Welcome to the new Independent website. We hope you enjoy it and we value your feedback. Please contact us here.


FTC and Intel settle antitrust action

THE US Federal Trade Commission reached a preliminary settlement yesterday with the computer giant, Intel, fending off a test of US antitrust legislation that had been set to rival the case against Microsoft.

The settlement came a day before the FTC was to start the formal hearing of complaints that Intel had used its near-monopoly position in the computer chip market to the detriment of would-be competitors.

No details were given, but both sides expressed satisfaction with the terms. The FTC filed a motion to withdraw the antitrust case and a formal decision, endorsed by the four-member commission, is expected by week- end.

The FTC charged that Intel had "coerced major established customers into granting access to their technology on terms favourable to Intel" and withheld details of its own technology that would have enabled them to compete. The action was a response to complaints by three companies - Intergraph, Compaq and Digital Equipment Corp - that Intel was soliciting confidential information with the aim of using it to improve its own products.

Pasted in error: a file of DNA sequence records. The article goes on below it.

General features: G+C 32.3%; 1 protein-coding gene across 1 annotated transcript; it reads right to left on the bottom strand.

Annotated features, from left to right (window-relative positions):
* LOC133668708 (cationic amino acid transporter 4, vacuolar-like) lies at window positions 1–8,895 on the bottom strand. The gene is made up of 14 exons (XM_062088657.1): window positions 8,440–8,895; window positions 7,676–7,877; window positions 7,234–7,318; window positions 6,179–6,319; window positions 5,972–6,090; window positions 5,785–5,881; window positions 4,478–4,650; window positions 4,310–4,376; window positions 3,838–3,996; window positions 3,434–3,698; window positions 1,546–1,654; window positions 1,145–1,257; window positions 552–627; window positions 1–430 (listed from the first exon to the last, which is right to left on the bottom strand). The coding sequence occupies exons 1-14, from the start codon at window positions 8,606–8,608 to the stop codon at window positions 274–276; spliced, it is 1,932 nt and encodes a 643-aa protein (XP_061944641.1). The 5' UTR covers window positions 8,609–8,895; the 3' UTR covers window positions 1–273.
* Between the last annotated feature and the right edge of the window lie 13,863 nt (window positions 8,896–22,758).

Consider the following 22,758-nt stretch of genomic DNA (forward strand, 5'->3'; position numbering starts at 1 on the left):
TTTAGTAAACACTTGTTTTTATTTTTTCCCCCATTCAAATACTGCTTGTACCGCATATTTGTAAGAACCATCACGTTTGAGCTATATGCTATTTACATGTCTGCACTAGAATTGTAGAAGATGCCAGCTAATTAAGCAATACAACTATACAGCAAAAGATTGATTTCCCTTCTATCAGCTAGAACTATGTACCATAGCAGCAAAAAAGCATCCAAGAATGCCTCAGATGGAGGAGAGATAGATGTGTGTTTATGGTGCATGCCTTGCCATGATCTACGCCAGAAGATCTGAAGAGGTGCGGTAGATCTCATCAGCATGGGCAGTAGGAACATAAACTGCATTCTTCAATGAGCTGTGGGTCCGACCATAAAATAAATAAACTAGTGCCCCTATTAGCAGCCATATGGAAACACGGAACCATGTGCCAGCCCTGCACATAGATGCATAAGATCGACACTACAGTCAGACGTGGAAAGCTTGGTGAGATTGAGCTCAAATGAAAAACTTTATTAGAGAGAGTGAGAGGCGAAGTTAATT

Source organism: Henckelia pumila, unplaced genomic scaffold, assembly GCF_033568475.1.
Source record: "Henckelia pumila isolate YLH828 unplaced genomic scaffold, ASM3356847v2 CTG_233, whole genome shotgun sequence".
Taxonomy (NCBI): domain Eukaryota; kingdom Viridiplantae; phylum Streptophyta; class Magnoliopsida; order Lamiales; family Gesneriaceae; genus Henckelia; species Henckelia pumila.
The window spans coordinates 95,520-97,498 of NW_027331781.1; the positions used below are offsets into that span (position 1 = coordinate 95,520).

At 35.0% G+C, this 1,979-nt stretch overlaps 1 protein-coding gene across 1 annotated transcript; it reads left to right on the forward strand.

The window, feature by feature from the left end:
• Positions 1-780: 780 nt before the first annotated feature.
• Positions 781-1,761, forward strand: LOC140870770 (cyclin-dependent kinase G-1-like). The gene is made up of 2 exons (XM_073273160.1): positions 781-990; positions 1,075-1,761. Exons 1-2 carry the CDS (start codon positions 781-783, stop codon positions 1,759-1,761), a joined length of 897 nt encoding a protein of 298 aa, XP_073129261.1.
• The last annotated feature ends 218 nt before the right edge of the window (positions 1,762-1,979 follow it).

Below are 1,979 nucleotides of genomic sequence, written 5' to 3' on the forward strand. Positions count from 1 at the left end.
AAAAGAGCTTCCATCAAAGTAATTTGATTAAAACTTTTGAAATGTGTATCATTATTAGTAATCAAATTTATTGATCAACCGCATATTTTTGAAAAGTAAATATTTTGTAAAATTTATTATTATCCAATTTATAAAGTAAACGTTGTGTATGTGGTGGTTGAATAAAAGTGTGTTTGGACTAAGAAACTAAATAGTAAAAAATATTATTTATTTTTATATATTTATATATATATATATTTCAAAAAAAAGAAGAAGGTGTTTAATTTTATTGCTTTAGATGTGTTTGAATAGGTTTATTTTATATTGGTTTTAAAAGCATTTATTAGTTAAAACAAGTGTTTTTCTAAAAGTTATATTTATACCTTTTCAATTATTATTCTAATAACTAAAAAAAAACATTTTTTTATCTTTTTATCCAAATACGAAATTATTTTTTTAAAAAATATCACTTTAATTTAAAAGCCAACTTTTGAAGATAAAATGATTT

The principle of the case was similar to Microsoft's, which resumes in the Washington court next month, but there were key differences. The Microsoft case was brought by the Justice Department and is going through the judicial system, while that against Intel was brought by FTC and was to be heard by an FTC judge, leaving open the possibility of an appeal in open court.

The response of the two companies - which between them command more than 80 per cent of the world's computer market - was also different. Intel acknowledged the practices complained of, but defended them as part and parcel of free competition. Microsoft executives have denied the restrictive practices of which it has been accused, but found themselves frequently wrong-footed in the courtroom by their own e-mails and internal office communications.

The settlement, assuming it is approved by the FTC, was deemed to suit both parties. The FTC, according to lawyers in Washington, had no certainty of winning. Intel could see the legal complications and ill-feeling generated by the Microsoft case and feared a protracted case that could affect its already declining market share.

Intel said yesterday: "Intel is pleased with the agreement and we believe it provides adequate value for our intellectual property," but declined to comment further.